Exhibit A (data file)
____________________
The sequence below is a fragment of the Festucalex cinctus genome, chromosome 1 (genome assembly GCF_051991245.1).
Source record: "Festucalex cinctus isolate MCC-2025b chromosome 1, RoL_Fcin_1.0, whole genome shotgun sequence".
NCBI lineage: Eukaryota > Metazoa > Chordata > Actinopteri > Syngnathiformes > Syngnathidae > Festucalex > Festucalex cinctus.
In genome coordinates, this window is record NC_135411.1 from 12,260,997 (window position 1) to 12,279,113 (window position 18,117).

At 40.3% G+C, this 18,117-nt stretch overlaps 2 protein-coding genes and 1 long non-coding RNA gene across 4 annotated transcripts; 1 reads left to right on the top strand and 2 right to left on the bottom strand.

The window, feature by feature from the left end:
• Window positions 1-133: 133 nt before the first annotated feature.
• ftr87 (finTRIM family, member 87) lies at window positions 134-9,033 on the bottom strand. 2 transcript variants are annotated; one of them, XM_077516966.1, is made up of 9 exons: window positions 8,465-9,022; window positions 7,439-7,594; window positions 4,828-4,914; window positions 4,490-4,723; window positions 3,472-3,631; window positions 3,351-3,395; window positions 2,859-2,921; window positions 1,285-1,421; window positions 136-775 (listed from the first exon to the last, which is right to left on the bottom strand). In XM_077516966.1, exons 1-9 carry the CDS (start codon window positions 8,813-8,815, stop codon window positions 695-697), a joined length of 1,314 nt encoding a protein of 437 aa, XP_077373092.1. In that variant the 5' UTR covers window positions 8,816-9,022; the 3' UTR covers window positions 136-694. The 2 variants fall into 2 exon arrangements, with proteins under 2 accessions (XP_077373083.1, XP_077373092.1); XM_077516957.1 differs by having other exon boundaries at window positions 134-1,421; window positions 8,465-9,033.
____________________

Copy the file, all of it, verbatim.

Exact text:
The sequence below is a fragment of the Festucalex cinctus genome, chromosome 1 (genome assembly GCF_051991245.1).
Source record: "Festucalex cinctus isolate MCC-2025b chromosome 1, RoL_Fcin_1.0, whole genome shotgun sequence".
NCBI lineage: Eukaryota > Metazoa > Chordata > Actinopteri > Syngnathiformes > Syngnathidae > Festucalex > Festucalex cinctus.
In genome coordinates, this window is record NC_135411.1 from 12,260,997 (window position 1) to 12,279,113 (window position 18,117).

At 40.3% G+C, this 18,117-nt stretch overlaps 2 protein-coding genes and 1 long non-coding RNA gene across 4 annotated transcripts; 1 reads left to right on the top strand and 2 right to left on the bottom strand.

The window, feature by feature from the left end:
• Window positions 1-133: 133 nt before the first annotated feature.
• ftr87 (finTRIM family, member 87) lies at window positions 134-9,033 on the bottom strand. 2 transcript variants are annotated; one of them, XM_077516966.1, is made up of 9 exons: window positions 8,465-9,022; window positions 7,439-7,594; window positions 4,828-4,914; window positions 4,490-4,723; window positions 3,472-3,631; window positions 3,351-3,395; window positions 2,859-2,921; window positions 1,285-1,421; window positions 136-775 (listed from the first exon to the last, which is right to left on the bottom strand). In XM_077516966.1, exons 1-9 carry the CDS (start codon window positions 8,813-8,815, stop codon window positions 695-697), a joined length of 1,314 nt encoding a protein of 437 aa, XP_077373092.1. In that variant the 5' UTR covers window positions 8,816-9,022; the 3' UTR covers window positions 136-694. The 2 variants fall into 2 exon arrangements, with proteins under 2 accessions (XP_077373083.1, XP_077373092.1); XM_077516957.1 differs by having other exon boundaries at window positions 134-1,421; window positions 8,465-9,033.